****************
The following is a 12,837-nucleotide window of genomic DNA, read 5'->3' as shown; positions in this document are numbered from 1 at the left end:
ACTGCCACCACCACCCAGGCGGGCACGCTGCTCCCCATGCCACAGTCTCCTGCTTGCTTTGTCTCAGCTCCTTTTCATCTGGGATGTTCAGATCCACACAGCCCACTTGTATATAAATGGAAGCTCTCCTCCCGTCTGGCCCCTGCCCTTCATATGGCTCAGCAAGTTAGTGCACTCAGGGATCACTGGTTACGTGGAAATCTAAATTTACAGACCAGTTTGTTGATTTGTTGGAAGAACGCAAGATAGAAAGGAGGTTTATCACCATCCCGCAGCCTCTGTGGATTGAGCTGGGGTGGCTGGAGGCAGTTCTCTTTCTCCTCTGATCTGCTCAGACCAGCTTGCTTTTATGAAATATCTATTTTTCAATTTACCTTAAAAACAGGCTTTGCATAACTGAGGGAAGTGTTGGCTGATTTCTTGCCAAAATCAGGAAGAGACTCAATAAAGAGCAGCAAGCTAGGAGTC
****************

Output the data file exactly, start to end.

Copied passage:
The following is a 12,837-nucleotide window of genomic DNA, read 5'->3' as shown; positions in this document are numbered from 1 at the left end:
ACTGCCACCACCACCCAGGCGGGCACGCTGCTCCCCATGCCACAGTCTCCTGCTTGCTTTGTCTCAGCTCCTTTTCATCTGGGATGTTCAGATCCACACAGCCCACTTGTATATAAATGGAAGCTCTCCTCCCGTCTGGCCCCTGCCCTTCATATGGCTCAGCAAGTTAGTGCACTCAGGGATCACTGGTTACGTGGAAATCTAAATTTACAGACCAGTTTGTTGATTTGTTGGAAGAACGCAAGATAGAAAGGAGGTTTATCACCATCCCGCAGCCTCTGTGGATTGAGCTGGGGTGGCTGGAGGCAGTTCTCTTTCTCCTCTGATCTGCTCAGACCAGCTTGCTTTTATGAAATATCTATTTTTCAATTTACCTTAAAAACAGGCTTTGCATAACTGAGGGAAGTGTTGGCTGATTTCTTGCCAAAATCAGGAAGAGACTCAATAAAGAGCAGCAAGCTAGGAGTC